Body cameras trialled in a bid to keep borough clean

Councillor Paul Walmsley (left) and Neighbourhood Officer Alan Priestley wearing one of the body cameras.
Councillor Paul Walmsley (left) and Neighbourhood Officer Alan Priestley wearing one of the body cameras.

Body cameras are being trialled in a bid to help tackle the problem of dog fouling, flytipping and litter throughout Chorley.

Chorley Council’s neighbourhood officers have started to wear the small cameras attached to their uniform to capture evidence at the scene and support prosecutions.

The authority is acting after continual complaints by residents and it is part of its £45,000 investment to keep areas clean and tidy.

Coun Paul Walmsley, who oversees enforcement at Chorley Council, said: “Generally, Chorley is a clean and tidy place but the minority of irresponsible dog owners and residents are spoiling it for everyone else and trialling the body cameras is one option we are looking at to catch the culprits.

“It might seem a bit extreme but we are prepared to do whatever it takes to reduce the amount of dog fouling and mess and the warning to irresponsible pet owners is that we will catch you and take action, which could lead to a hefty fine and criminal record.”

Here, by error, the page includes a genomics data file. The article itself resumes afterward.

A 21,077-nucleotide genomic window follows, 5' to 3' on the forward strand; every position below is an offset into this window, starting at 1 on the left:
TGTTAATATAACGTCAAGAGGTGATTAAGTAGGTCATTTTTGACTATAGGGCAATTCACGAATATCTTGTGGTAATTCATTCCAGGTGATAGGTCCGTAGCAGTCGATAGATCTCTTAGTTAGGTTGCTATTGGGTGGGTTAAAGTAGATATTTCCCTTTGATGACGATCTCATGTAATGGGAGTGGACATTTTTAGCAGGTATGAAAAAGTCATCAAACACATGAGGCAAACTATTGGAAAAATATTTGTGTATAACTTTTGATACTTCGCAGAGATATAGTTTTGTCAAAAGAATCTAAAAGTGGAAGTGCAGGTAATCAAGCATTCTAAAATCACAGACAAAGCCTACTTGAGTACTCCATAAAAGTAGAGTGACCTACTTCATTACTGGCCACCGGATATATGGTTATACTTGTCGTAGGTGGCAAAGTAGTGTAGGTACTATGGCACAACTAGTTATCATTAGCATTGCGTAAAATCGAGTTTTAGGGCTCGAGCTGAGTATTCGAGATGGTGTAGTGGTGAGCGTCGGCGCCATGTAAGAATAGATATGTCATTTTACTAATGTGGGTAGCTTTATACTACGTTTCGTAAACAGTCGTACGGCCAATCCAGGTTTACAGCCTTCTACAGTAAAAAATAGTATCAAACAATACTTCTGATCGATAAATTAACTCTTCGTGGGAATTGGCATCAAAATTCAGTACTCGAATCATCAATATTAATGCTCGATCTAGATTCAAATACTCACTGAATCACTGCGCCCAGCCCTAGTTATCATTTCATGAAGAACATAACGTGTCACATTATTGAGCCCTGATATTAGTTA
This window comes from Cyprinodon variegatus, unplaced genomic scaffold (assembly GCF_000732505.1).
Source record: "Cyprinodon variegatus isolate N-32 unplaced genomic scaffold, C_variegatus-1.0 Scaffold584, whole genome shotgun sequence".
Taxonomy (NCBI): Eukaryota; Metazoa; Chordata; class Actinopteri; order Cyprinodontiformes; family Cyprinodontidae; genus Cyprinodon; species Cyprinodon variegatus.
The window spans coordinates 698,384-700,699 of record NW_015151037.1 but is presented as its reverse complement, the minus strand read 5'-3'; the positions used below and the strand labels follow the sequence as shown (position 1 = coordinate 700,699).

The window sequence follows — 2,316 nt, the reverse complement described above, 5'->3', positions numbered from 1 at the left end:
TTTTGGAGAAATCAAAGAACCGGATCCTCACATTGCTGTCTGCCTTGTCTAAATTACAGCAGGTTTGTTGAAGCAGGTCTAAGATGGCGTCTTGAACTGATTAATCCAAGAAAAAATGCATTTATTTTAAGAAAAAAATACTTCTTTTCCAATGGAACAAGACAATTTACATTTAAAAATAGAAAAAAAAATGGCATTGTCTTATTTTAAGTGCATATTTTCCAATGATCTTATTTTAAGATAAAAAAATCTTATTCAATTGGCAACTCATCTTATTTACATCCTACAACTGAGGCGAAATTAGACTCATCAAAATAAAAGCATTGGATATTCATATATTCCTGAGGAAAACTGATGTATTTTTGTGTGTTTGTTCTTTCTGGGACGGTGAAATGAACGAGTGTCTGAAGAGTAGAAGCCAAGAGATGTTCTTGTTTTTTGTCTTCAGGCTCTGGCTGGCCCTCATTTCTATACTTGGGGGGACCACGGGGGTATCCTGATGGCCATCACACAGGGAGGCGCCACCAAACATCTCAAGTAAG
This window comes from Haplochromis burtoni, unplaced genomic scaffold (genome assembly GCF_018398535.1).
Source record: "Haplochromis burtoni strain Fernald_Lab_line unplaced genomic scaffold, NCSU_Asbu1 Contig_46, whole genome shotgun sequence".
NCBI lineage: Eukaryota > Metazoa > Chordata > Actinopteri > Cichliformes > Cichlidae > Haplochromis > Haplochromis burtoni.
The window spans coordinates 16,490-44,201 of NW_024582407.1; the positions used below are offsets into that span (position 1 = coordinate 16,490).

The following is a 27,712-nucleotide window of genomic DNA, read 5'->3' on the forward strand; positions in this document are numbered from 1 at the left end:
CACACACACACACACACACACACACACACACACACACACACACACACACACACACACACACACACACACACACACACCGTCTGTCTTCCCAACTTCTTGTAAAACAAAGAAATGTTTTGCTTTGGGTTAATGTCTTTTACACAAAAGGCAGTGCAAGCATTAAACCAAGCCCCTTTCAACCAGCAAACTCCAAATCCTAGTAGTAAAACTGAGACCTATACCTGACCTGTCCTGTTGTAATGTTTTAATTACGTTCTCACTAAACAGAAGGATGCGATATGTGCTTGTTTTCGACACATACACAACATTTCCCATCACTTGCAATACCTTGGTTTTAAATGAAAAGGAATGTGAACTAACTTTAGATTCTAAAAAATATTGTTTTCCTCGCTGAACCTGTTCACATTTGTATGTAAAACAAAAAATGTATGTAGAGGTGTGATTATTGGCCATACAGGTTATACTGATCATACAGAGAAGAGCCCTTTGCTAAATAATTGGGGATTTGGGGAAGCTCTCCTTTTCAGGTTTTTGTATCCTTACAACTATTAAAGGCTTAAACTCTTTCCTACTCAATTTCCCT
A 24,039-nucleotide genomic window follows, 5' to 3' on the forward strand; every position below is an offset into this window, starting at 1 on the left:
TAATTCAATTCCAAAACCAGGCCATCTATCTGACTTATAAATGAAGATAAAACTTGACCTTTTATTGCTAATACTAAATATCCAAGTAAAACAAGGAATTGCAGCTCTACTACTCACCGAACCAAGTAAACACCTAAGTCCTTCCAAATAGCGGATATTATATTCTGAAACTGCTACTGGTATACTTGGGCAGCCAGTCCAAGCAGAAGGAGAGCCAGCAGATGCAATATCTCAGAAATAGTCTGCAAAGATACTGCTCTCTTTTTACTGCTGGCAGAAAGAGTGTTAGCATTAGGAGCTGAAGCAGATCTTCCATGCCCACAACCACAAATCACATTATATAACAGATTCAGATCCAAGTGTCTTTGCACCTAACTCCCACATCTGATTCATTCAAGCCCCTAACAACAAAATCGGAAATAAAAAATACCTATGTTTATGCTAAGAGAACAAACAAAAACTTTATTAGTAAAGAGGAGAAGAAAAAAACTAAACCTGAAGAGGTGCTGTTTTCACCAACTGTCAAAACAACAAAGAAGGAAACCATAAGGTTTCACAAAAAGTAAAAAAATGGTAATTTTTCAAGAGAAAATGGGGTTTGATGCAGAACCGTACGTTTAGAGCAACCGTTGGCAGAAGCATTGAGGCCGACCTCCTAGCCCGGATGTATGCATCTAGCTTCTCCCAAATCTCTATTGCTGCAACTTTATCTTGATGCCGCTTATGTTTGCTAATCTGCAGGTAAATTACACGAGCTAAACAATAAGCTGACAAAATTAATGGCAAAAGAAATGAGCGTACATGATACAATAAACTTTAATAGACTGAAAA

The council will be trialling the cameras for the rest of March and could be rolled out more widely if successful.

It sees is as another deterrent in its ‘Don’t Mess With Chorley’ campaign.

Coun Walmsley added: “We’d be interested to know what people think of this idea - we’re not using it as a ‘big brother’ approach - it’s simply to help us reduce the amount of mess on our streets.”

The council and police issued 22 fixed penalty notices regarding dog fouling in 2014 and had two prosecutions in court. Since January it has had 183 reports of dog fouling and there have been eight fixed penalty notices issued.